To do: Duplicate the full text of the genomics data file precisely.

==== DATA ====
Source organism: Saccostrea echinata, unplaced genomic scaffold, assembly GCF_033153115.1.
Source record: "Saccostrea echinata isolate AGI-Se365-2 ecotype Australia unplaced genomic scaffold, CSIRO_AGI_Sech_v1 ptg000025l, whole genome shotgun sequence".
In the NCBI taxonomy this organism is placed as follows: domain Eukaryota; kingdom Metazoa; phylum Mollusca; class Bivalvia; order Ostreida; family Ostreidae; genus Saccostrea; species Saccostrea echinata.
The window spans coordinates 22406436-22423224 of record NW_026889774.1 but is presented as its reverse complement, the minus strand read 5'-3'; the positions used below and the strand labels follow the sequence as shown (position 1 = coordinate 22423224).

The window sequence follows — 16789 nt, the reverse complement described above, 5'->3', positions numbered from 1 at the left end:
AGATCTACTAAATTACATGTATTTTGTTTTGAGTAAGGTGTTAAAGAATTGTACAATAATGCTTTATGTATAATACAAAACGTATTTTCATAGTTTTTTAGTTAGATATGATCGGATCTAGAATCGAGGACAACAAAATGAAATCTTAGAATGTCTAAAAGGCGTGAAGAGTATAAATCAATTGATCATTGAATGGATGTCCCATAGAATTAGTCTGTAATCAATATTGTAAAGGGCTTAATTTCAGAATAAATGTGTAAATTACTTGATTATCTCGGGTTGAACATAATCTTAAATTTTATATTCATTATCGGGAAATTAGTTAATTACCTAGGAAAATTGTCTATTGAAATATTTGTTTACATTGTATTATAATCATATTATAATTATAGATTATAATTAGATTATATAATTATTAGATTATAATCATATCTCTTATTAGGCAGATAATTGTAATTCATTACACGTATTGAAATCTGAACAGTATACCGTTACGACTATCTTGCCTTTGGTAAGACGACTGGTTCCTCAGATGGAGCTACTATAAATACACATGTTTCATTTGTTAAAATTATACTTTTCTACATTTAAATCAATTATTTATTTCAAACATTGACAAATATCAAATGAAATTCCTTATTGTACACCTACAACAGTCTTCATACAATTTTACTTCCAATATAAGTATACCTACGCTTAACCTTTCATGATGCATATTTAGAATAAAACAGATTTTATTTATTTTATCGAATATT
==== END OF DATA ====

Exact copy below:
Source organism: Saccostrea echinata, unplaced genomic scaffold, assembly GCF_033153115.1.
Source record: "Saccostrea echinata isolate AGI-Se365-2 ecotype Australia unplaced genomic scaffold, CSIRO_AGI_Sech_v1 ptg000025l, whole genome shotgun sequence".
In the NCBI taxonomy this organism is placed as follows: domain Eukaryota; kingdom Metazoa; phylum Mollusca; class Bivalvia; order Ostreida; family Ostreidae; genus Saccostrea; species Saccostrea echinata.
The window spans coordinates 22406436-22423224 of record NW_026889774.1 but is presented as its reverse complement, the minus strand read 5'-3'; the positions used below and the strand labels follow the sequence as shown (position 1 = coordinate 22423224).

The window sequence follows — 16789 nt, the reverse complement described above, 5'->3', positions numbered from 1 at the left end:
AGATCTACTAAATTACATGTATTTTGTTTTGAGTAAGGTGTTAAAGAATTGTACAATAATGCTTTATGTATAATACAAAACGTATTTTCATAGTTTTTTAGTTAGATATGATCGGATCTAGAATCGAGGACAACAAAATGAAATCTTAGAATGTCTAAAAGGCGTGAAGAGTATAAATCAATTGATCATTGAATGGATGTCCCATAGAATTAGTCTGTAATCAATATTGTAAAGGGCTTAATTTCAGAATAAATGTGTAAATTACTTGATTATCTCGGGTTGAACATAATCTTAAATTTTATATTCATTATCGGGAAATTAGTTAATTACCTAGGAAAATTGTCTATTGAAATATTTGTTTACATTGTATTATAATCATATTATAATTATAGATTATAATTAGATTATATAATTATTAGATTATAATCATATCTCTTATTAGGCAGATAATTGTAATTCATTACACGTATTGAAATCTGAACAGTATACCGTTACGACTATCTTGCCTTTGGTAAGACGACTGGTTCCTCAGATGGAGCTACTATAAATACACATGTTTCATTTGTTAAAATTATACTTTTCTACATTTAAATCAATTATTTATTTCAAACATTGACAAATATCAAATGAAATTCCTTATTGTACACCTACAACAGTCTTCATACAATTTTACTTCCAATATAAGTATACCTACGCTTAACCTTTCATGATGCATATTTAGAATAAAACAGATTTTATTTATTTTATCGAATATT